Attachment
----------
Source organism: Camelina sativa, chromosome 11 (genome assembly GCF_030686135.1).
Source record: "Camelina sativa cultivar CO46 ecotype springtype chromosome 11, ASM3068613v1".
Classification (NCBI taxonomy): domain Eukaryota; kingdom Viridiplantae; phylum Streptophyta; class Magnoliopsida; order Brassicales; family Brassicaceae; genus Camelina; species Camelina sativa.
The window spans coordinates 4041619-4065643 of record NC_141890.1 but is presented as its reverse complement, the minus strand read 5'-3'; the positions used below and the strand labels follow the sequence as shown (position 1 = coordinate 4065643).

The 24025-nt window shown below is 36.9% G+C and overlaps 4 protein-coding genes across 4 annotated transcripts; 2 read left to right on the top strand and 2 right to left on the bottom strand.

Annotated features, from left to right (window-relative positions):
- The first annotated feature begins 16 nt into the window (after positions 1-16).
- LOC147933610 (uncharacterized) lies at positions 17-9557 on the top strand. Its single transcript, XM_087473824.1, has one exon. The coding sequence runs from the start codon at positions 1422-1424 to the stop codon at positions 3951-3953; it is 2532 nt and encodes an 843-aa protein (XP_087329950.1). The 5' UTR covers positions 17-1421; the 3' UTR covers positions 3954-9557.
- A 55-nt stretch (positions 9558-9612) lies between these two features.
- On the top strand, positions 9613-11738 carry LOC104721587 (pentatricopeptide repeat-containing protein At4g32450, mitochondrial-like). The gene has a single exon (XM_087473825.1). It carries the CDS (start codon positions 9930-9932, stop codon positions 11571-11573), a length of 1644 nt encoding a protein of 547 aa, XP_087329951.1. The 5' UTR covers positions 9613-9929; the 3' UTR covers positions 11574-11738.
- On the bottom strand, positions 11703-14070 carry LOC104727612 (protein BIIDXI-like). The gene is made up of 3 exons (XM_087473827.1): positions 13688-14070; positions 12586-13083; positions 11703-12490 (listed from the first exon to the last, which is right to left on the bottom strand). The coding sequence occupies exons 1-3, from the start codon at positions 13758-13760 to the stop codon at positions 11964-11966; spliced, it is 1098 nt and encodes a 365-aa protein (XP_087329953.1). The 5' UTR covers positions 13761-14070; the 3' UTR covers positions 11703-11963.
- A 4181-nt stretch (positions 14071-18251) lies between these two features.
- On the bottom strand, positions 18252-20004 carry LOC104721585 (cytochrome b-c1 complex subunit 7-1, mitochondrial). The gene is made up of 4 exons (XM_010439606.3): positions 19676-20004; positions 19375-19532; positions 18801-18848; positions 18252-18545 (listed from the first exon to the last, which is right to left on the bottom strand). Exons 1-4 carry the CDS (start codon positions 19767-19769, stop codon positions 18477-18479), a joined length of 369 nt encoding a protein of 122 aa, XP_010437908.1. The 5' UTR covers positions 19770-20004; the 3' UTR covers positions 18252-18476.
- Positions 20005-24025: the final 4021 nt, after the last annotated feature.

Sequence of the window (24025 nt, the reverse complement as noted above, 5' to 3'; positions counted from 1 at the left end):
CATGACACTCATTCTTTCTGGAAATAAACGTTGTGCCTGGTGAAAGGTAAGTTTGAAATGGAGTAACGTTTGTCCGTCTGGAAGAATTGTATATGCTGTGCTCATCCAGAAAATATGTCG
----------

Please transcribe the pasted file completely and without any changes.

Source organism: Camelina sativa, chromosome 11 (genome assembly GCF_030686135.1).
Source record: "Camelina sativa cultivar CO46 ecotype springtype chromosome 11, ASM3068613v1".
Classification (NCBI taxonomy): domain Eukaryota; kingdom Viridiplantae; phylum Streptophyta; class Magnoliopsida; order Brassicales; family Brassicaceae; genus Camelina; species Camelina sativa.
The window spans coordinates 4041619-4065643 of record NC_141890.1 but is presented as its reverse complement, the minus strand read 5'-3'; the positions used below and the strand labels follow the sequence as shown (position 1 = coordinate 4065643).

The 24025-nt window shown below is 36.9% G+C and overlaps 4 protein-coding genes across 4 annotated transcripts; 2 read left to right on the top strand and 2 right to left on the bottom strand.

Annotated features, from left to right (window-relative positions):
- The first annotated feature begins 16 nt into the window (after positions 1-16).
- LOC147933610 (uncharacterized) lies at positions 17-9557 on the top strand. Its single transcript, XM_087473824.1, has one exon. The coding sequence runs from the start codon at positions 1422-1424 to the stop codon at positions 3951-3953; it is 2532 nt and encodes an 843-aa protein (XP_087329950.1). The 5' UTR covers positions 17-1421; the 3' UTR covers positions 3954-9557.
- A 55-nt stretch (positions 9558-9612) lies between these two features.
- On the top strand, positions 9613-11738 carry LOC104721587 (pentatricopeptide repeat-containing protein At4g32450, mitochondrial-like). The gene has a single exon (XM_087473825.1). It carries the CDS (start codon positions 9930-9932, stop codon positions 11571-11573), a length of 1644 nt encoding a protein of 547 aa, XP_087329951.1. The 5' UTR covers positions 9613-9929; the 3' UTR covers positions 11574-11738.
- On the bottom strand, positions 11703-14070 carry LOC104727612 (protein BIIDXI-like). The gene is made up of 3 exons (XM_087473827.1): positions 13688-14070; positions 12586-13083; positions 11703-12490 (listed from the first exon to the last, which is right to left on the bottom strand). The coding sequence occupies exons 1-3, from the start codon at positions 13758-13760 to the stop codon at positions 11964-11966; spliced, it is 1098 nt and encodes a 365-aa protein (XP_087329953.1). The 5' UTR covers positions 13761-14070; the 3' UTR covers positions 11703-11963.
- A 4181-nt stretch (positions 14071-18251) lies between these two features.
- On the bottom strand, positions 18252-20004 carry LOC104721585 (cytochrome b-c1 complex subunit 7-1, mitochondrial). The gene is made up of 4 exons (XM_010439606.3): positions 19676-20004; positions 19375-19532; positions 18801-18848; positions 18252-18545 (listed from the first exon to the last, which is right to left on the bottom strand). Exons 1-4 carry the CDS (start codon positions 19767-19769, stop codon positions 18477-18479), a joined length of 369 nt encoding a protein of 122 aa, XP_010437908.1. The 5' UTR covers positions 19770-20004; the 3' UTR covers positions 18252-18476.
- Positions 20005-24025: the final 4021 nt, after the last annotated feature.

Sequence of the window (24025 nt, the reverse complement as noted above, 5' to 3'; positions counted from 1 at the left end):
CATGACACTCATTCTTTCTGGAAATAAACGTTGTGCCTGGTGAAAGGTAAGTTTGAAATGGAGTAACGTTTGTCCGTCTGGAAGAATTGTATATGCTGTGCTCATCCAGAAAATATGTCG